When drinking water and manure runoff mix


The Columbus Dispatch recently reported, citing a study by two environmental groups, that at least half the manure in the Maumee River’s watershed comes from often sizable livestock farms that aren’t big enough to be required to obtain state permits.

The Maumee is the largest watershed in the Great Lakes basin, and it sluices phosphorus-laden manure from these poorly regulated livestock farms directly into Lake Erie. There, the phosphorus feeds toxic algal blooms that threaten drinking water for millions.

Most of the Maumee watershed is in Ohio — where only 14 percent of livestock operations have state permits, The Dispatch reported. Without an Ohio permit, there are no routine state inspections.

The study by the Environmental Working Group and Environmental Law & Policy Center used satellite and aerial photos and state permit figures to track unregulated livestock farms.

Among other findings was a 40 percent jump overall over the last 13 years in the number of hog, cattle and chicken farms in the Maumee watershed, which also reaches into Indiana and Michigan.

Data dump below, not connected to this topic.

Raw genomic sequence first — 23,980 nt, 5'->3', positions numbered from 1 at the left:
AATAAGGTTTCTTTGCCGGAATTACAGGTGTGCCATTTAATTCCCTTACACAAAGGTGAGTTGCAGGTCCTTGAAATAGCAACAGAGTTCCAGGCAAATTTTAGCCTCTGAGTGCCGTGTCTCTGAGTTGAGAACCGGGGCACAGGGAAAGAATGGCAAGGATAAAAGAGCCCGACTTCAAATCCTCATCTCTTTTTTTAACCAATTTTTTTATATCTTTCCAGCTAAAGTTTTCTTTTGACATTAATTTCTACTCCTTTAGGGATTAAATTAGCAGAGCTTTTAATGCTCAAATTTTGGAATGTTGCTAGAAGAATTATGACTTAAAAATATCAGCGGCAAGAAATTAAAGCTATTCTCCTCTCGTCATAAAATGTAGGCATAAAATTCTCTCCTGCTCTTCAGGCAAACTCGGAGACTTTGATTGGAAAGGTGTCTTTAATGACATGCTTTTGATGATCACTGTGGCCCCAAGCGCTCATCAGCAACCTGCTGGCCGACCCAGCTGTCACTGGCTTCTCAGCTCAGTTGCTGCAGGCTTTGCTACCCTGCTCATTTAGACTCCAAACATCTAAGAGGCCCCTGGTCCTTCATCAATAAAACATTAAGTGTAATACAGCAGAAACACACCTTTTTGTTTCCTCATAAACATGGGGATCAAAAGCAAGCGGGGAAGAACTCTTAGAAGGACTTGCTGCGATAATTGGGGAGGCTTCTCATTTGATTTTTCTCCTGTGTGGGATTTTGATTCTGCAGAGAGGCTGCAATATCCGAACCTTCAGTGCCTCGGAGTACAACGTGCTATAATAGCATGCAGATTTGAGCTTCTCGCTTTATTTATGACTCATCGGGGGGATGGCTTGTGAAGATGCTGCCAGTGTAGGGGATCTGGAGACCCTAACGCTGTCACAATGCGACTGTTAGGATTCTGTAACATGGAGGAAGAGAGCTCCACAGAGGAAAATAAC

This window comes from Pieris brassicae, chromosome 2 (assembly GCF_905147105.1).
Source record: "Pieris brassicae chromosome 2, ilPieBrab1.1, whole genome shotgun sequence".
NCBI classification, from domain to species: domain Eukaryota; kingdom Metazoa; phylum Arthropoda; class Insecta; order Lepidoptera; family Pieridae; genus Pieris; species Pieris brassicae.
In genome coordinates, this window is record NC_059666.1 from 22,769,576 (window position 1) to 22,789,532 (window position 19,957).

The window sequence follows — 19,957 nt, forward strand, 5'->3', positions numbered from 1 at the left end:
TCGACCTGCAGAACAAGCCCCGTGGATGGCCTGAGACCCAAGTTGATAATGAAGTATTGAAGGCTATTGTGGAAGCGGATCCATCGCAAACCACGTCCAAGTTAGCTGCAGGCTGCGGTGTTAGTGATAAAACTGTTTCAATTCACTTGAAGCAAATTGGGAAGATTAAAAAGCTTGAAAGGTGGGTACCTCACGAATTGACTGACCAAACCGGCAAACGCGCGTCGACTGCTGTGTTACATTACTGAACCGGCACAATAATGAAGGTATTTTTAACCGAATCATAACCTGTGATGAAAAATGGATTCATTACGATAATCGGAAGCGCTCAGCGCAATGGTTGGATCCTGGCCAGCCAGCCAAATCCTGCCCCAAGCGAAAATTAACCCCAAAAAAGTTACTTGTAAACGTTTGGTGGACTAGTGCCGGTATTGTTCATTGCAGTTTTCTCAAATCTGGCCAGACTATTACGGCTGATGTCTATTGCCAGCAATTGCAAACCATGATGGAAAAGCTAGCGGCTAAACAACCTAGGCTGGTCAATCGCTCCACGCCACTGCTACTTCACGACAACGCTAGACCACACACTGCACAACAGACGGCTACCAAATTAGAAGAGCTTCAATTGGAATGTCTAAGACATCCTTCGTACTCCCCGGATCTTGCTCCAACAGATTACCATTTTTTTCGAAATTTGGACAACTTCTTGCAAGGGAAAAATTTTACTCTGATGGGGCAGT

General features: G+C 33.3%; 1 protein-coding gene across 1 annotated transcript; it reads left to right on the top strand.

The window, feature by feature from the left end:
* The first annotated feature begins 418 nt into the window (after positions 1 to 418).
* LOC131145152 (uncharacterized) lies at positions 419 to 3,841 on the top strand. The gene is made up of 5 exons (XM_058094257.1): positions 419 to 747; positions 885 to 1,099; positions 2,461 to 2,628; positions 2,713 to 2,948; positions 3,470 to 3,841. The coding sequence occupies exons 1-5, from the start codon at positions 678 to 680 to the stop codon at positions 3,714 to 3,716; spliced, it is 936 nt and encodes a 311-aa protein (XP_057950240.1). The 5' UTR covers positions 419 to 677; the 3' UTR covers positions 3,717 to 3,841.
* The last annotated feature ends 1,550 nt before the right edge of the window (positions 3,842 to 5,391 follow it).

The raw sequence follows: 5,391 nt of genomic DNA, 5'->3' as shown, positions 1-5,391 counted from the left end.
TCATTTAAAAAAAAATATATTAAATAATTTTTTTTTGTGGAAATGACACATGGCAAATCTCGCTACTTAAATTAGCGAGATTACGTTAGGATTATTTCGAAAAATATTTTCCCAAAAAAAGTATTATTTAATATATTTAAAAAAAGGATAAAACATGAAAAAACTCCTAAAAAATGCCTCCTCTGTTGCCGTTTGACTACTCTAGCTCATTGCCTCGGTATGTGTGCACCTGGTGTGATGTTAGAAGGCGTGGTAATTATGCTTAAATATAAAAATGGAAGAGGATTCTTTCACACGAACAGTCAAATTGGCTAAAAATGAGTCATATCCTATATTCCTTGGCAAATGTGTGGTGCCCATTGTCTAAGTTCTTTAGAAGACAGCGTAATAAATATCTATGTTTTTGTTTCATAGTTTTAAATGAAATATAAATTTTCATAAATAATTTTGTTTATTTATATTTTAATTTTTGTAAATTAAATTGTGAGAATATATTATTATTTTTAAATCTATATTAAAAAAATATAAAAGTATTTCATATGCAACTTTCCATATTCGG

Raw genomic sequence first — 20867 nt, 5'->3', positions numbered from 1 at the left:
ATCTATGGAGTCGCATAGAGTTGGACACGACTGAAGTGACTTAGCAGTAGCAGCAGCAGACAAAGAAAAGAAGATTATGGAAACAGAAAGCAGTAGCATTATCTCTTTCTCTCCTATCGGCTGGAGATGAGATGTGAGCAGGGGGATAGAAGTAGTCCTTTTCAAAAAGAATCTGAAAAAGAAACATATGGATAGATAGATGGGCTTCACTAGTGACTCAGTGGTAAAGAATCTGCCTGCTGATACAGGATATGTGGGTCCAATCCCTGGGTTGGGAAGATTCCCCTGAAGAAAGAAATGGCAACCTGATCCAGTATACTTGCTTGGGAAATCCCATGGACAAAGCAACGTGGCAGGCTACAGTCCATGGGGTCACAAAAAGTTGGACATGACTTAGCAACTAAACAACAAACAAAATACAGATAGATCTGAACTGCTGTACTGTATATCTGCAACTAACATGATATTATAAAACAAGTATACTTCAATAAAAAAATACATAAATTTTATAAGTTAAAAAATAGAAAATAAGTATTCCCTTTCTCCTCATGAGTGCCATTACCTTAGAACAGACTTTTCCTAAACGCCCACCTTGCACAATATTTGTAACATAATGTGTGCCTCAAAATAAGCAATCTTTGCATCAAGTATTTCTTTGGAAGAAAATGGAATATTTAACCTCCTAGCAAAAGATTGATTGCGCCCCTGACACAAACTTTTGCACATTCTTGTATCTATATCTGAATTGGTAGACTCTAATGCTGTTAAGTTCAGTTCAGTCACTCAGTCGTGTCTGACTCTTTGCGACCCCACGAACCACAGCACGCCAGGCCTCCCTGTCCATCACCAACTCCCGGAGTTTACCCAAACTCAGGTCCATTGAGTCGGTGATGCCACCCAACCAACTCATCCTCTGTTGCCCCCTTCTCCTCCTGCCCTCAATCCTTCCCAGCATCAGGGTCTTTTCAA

Ohio’s shamefully lax regulation of factory farms is something the state can and must change if it’s serious about preserving Lake Erie.

The Dispatch reported, for instance, that Ohio requires permits for farms with 700 or more mature dairy cows — but not for a farm with 699 cows.

But 699 dairy cows are capable of producing more than 52 tons of manure every day (based on a New York Times report from 2009 that a single, lactating Holstein cow on average produces 150 pounds of waste daily).

The phosphorus from manure that gets into the Maumee River and thence into Lake Erie promotes the growth of algae, which in turn can produce a toxin that poisons drinking water supplies. In 2014, an algal bloom in western Lake Erie contaminated public drinking water for hundreds of thousands in the Toledo area. That threat remains.

A solution is possible. Some of the $900 million that Gov. Mike DeWine, very much to his credit, wants to earmark for freshwater protection for Lake Erie and Ohio’s other freshwater sources should be used to bulk up Ohio regulation of farm runoff. It could also be used to provide aid to smaller farmers who want to limit — or better yet, prevent — runoff.

Many of Ohio’s farmers are dedicated stewards of land and water. Factory farms don’t necessarily share those values. That’s why — absent tougher state policing — Ohio faces a critical challenge in keeping Lake Erie from becoming a farm-waste cesspool.

Last summer, due to agribusiness griping, legislative Republicans stymied a bid by then-Gov. John Kasich, a fellow Republican, to clean up parts of the Maumee basin. That must not happen again: The public interest in protecting Lake Erie must outweigh the demands of a special interest seemingly more inclined to exploit rather than conserve a resource that belongs to every Ohioan.

— The Plain Dealer, April 21; Online: https://bit.ly/2KWmmU1